The Bear

I know it sounds like another Alaska post, but its actually not.  Don’t worry, there’s lots more of those to come though.  I’m still reveling in my new status as spammer magnet.  This is what I have to look forward to?  At least they could take some English classes prior to trying to post a comment that clearly is asking to get deleted.  (OK, go ahead all you English majors, scrutinize my blog for all the grammar mistakes, so I can eat some crow.)  I’m not too worried though, for two reasons:

1st – I’m an Engineer by trade so technically I’m not supposed to be able to master the language, and

2nd – I have all my posts proofed by an English Professor! She she rips me to shreds long before the “publish” button gets pushed.

Anyways, on to the picture.  Sometime last October, not the one that just passed, the one before that one, I had to fly to Phoenix for a work related seminar.  Having never been I decided to stay an extra 5 days or so and head to the Grand Canyon and parts north for some camping.  My wife met me out in Phoenix on the last day of the seminar.  Someday maybe she’ll write about the exciting trip she had getting there. (luggage?  who needs stinking luggage?)

So part of the trip north was to visit the Antelope Slot Canyons near Page, Arizona.  I’d seen lots of pictures of them and figured it would be an awesome photography experience, and I’m hear to tell you, it’s a MUST SEE if you’re into photography.  Now, I know there are some other lesser known slot canyons that are becoming popular and I’m willing to concede, I’m sure those could be just as nice, if not better.  So, I guess my message is, if you get a chance to see some slot canyons, take it!! Even my wife, who many times has the “where in the world are you taking me now” look when I tell her about our next adventure, was amazed inside the canyon.

Slot canyons are typically very narrow canyons carved from wind and water out of sandstone formations.  Here in the US there are many in the Southwest area (Arizona, Utah, etc…).  They vary in size, shape, depth, width, you get the picture.  The Antelope Slot Canyons (both Upper and Lower) are just some of the more famous ones, and in that vein, Upper more so than Lower.  Chances are, if you see some slot canyon photos in a magazine or from stock art out at a department store, it came from Upper Antelope.

It used to be that anyone could wander out to the slot canyons to check them out, but a few years ago they become a little bit more “access controlled.”  The slot canyons are situated on Navajo Nation land, so you have to pay a fee for not only visiting Navajo Nation (very reasonable by the way, something like $5 to $7), but then you also have to book a tour through one of many tour company options.  I believe these too are Navajo owned and operated, but I can’t say that for sure about every single one of them.  Most of the tours are pretty reasonable.  I’d recommend finding someone that offers the “photography tour” since it gets you in with a much smaller group (generally) and allows you more time in the canyon.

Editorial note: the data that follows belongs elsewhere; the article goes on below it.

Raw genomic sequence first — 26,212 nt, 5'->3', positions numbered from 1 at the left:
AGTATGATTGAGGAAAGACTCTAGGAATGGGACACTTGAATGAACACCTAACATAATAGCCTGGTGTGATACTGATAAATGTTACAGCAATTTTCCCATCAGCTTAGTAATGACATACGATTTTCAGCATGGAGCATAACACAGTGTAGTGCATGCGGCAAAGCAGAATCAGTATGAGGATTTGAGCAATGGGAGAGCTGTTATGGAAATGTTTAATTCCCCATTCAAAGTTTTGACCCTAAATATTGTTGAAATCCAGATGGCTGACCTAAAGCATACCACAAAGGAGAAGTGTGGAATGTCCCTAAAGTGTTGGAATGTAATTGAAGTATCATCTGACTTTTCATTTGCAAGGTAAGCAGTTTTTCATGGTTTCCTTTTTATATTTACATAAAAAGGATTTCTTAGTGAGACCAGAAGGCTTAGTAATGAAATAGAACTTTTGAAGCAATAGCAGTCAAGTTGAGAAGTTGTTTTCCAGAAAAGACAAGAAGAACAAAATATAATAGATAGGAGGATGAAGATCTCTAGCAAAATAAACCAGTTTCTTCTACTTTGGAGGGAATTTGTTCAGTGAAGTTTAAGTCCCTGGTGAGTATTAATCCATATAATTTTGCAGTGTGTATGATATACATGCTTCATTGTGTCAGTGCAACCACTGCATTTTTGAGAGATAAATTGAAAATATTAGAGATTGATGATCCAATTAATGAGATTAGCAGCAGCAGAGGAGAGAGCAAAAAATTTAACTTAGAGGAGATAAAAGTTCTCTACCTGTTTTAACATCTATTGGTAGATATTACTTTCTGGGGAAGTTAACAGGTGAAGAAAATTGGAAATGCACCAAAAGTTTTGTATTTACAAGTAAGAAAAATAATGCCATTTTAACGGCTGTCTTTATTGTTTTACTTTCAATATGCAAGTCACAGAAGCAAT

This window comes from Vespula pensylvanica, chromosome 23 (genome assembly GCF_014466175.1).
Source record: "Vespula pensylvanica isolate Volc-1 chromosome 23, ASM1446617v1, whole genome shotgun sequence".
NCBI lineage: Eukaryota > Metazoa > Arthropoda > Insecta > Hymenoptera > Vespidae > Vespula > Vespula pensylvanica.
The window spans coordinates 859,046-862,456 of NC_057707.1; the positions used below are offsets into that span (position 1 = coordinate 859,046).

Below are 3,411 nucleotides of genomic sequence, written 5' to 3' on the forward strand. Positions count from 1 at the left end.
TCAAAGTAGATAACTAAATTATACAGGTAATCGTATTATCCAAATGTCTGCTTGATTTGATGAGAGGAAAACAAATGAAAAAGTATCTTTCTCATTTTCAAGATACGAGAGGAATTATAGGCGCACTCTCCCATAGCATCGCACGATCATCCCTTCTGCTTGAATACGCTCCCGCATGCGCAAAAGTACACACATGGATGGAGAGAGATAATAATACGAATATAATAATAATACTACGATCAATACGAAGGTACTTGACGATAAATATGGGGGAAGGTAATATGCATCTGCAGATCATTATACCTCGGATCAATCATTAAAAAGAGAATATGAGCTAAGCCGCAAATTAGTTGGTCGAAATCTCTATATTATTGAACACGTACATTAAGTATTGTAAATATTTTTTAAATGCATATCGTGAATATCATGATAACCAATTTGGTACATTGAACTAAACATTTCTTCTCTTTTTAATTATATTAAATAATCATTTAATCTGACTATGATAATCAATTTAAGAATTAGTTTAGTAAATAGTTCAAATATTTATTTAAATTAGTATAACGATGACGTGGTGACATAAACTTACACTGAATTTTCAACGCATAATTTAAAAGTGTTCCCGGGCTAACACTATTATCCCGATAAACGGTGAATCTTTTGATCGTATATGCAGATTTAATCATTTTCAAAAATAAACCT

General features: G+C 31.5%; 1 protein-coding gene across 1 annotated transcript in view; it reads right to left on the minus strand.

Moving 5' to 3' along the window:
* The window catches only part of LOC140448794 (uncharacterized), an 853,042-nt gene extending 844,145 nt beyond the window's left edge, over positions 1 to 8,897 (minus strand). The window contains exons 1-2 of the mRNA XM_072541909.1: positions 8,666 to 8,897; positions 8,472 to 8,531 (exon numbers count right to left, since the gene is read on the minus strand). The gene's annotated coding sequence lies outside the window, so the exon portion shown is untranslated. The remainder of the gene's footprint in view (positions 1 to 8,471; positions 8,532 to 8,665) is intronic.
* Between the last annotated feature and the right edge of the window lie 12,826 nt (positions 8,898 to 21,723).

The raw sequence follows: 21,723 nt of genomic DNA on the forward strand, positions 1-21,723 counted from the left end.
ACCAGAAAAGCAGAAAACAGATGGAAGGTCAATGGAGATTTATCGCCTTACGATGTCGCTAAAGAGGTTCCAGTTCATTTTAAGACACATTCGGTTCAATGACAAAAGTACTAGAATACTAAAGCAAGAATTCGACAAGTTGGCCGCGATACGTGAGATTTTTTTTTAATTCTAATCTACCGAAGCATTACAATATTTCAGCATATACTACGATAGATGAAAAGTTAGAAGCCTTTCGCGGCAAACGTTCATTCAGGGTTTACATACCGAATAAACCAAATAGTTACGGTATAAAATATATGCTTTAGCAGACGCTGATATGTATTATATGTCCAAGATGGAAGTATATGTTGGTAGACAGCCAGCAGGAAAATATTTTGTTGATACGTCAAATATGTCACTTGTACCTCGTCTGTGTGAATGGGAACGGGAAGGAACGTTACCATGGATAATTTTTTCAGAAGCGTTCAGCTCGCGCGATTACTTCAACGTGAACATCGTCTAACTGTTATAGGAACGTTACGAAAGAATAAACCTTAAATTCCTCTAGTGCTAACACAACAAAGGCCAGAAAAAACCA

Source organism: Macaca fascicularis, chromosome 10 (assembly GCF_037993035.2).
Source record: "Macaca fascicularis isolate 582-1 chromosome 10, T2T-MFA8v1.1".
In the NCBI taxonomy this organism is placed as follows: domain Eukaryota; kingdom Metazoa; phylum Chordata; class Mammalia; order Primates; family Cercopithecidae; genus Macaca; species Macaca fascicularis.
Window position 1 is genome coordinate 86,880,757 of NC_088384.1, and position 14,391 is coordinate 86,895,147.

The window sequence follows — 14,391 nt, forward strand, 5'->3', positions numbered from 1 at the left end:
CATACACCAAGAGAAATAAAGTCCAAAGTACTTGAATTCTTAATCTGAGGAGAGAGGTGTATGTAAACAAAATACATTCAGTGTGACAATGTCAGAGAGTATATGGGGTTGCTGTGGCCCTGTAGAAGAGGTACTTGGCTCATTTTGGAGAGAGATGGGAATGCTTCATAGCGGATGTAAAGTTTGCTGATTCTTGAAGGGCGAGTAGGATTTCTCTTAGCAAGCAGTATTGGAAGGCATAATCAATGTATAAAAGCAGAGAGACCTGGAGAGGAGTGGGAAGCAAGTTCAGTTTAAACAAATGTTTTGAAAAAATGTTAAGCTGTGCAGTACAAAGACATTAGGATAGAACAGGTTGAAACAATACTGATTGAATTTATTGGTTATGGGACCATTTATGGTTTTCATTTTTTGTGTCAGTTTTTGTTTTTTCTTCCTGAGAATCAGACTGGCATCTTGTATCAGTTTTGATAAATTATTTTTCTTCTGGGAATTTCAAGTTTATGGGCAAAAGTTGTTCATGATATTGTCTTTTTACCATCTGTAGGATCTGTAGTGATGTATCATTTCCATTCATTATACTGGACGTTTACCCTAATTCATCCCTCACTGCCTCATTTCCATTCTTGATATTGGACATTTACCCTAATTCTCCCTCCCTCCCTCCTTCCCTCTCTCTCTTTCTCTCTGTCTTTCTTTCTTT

Both of those are important as it can be like grand central station in Upper Canyon, they funnel people in and out of there non-stop.  Most of the regular tours are of the 1-hour variety, while the photography tours are generally 2.5 to 4 hours.  With any luck some of that time will be in-between tour buses.  When we were there, there was a tour bus (maybe even 2) tour buses full of Japanese tourists who were all there for a wedding.  This couple came all the way to Arizona from Japan to have their wedding ceremony (or at least photographs) taken in the slot canyon.  Pretty cool.

Oh – a quick word of caution, most of the photography tours require that you have a tripod with you of at least 6 inches to “qualify” for the photo tour.  I’m not sure why they do this, other than to keep the rif-raf out from burning up the long tours.  Anyways, if you want to get the real good pictures, you should have a tripod and plan to practice with some long exposures. (at least that’s my advice)

So our Navajo guide really did a great job of setting us up on the various “iconic” shots and setting pics for the groups of tourists while giving us a chance to do some long exposures.  I pretty much was shooting with anywhere from 2 to 10 seconds for exposures.  This was one of my favorite shots and one of the more well known subjects.  When we set up the guide said, “Ok, here we have the bear do you see it?”  So I paused for as long as I could, since I really couldn’t see it right away, but didn’t want to say that.  It’s one of those things where you have blur your eyes a little, squint, jump up and down… get the idea.  But then I saw it!!  I have this printed on canvas that we have in the booth for the art show circuit.  Whenever I ask people if they see the bear, 75% say they don’t.  But after pointing it out, most all then do see it, and then you can’t see anything but.  I hope you enjoy it…so can you see the bear.

Leave me a comment and let me know if you can see the bear or not.

Canon 40d, ISO 100, Canon 17-55 IS f2.8 @ 38 mm, f14, 3.2 sec.

2 Responses to “The Bear”

  1. […] behind the Antelope slot canyons near Page, Arizona, take a look at the previous blog post called the bear, I go into a fair bit more detail on the how, why, where, of these majestic scenes […]

  2. […] from Lower Antelope Slot Canyon.  For more information on the Slot Canyons check out my post the bear.  The previous two posts and photos had to do with Upper Antelope Slot Canyon, which is arguably […]

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